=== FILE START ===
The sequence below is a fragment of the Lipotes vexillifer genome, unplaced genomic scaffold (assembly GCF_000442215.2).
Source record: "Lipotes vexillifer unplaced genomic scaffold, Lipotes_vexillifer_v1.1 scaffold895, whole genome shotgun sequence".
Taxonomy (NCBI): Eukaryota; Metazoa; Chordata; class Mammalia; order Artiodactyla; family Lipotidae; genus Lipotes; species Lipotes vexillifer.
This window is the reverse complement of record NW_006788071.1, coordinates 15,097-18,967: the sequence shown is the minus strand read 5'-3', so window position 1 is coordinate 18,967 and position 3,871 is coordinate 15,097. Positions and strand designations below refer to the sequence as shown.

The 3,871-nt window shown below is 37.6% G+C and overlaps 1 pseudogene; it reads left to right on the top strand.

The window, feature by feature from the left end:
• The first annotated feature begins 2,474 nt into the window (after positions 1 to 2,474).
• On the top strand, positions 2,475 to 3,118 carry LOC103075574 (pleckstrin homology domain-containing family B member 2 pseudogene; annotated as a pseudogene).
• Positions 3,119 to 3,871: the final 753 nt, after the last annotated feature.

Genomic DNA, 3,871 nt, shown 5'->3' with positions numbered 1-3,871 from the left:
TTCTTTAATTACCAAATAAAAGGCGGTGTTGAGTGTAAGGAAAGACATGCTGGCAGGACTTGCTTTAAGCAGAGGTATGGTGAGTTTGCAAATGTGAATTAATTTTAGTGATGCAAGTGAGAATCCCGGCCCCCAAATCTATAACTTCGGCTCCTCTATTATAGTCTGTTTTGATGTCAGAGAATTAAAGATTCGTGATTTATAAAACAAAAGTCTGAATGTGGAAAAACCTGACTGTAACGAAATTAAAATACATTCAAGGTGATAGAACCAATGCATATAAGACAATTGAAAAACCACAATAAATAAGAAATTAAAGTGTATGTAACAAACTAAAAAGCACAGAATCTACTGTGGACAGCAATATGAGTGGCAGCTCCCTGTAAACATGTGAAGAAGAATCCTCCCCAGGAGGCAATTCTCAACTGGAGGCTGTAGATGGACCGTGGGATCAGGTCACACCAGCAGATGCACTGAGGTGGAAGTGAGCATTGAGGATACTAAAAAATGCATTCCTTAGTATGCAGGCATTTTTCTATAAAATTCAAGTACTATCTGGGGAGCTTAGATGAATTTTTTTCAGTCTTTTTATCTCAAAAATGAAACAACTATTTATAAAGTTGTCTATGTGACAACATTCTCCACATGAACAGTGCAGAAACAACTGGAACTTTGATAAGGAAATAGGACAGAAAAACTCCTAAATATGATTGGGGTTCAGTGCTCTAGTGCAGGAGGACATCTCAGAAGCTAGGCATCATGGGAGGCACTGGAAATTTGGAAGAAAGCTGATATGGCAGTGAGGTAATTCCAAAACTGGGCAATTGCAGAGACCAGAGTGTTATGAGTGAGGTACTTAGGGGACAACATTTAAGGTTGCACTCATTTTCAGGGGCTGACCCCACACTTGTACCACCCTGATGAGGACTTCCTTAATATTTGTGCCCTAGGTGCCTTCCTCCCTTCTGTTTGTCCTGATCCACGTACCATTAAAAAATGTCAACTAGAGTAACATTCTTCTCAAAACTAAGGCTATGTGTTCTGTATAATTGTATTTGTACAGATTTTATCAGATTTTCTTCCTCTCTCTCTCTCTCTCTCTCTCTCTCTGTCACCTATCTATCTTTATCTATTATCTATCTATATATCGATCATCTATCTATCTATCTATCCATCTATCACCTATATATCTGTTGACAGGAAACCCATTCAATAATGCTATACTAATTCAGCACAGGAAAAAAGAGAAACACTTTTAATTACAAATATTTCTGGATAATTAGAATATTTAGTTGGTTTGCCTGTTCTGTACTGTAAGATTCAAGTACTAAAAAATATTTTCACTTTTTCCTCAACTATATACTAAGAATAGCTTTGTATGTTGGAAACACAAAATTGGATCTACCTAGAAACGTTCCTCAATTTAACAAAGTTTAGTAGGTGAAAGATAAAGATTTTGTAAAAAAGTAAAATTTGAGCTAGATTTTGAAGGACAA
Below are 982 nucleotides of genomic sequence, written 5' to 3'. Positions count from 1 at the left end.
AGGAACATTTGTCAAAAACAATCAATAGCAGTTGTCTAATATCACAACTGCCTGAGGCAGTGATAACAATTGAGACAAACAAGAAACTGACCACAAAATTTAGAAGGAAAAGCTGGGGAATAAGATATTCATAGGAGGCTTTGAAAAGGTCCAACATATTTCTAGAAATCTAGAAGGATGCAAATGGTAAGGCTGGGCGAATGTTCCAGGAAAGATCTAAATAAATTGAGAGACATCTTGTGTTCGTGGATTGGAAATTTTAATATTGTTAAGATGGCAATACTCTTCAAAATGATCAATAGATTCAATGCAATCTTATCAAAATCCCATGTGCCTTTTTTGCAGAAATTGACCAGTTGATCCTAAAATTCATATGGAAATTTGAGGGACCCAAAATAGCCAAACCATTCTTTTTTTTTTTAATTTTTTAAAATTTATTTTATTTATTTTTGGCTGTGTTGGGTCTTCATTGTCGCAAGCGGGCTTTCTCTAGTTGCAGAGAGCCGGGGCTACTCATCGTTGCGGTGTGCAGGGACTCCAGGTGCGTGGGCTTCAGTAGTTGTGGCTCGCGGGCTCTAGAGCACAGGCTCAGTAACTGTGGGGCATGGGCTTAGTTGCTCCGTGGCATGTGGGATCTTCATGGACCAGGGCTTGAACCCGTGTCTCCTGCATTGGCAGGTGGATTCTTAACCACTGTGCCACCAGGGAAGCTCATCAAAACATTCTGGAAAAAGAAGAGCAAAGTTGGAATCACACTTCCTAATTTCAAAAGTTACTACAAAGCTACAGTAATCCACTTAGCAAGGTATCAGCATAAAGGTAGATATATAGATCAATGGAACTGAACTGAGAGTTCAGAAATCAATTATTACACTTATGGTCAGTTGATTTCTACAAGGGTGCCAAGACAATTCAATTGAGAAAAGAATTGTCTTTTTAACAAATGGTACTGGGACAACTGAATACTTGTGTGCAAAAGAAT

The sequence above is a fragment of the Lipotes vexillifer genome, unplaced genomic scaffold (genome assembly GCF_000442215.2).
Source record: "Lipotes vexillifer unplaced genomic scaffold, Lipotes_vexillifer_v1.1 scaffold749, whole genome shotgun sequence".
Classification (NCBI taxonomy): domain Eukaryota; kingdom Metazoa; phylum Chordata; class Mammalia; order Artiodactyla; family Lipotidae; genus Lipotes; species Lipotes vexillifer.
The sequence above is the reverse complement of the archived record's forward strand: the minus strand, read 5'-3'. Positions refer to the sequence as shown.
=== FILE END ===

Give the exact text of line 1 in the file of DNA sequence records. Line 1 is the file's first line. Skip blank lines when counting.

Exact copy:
The sequence below is a fragment of the Lipotes vexillifer genome, unplaced genomic scaffold (assembly GCF_000442215.2).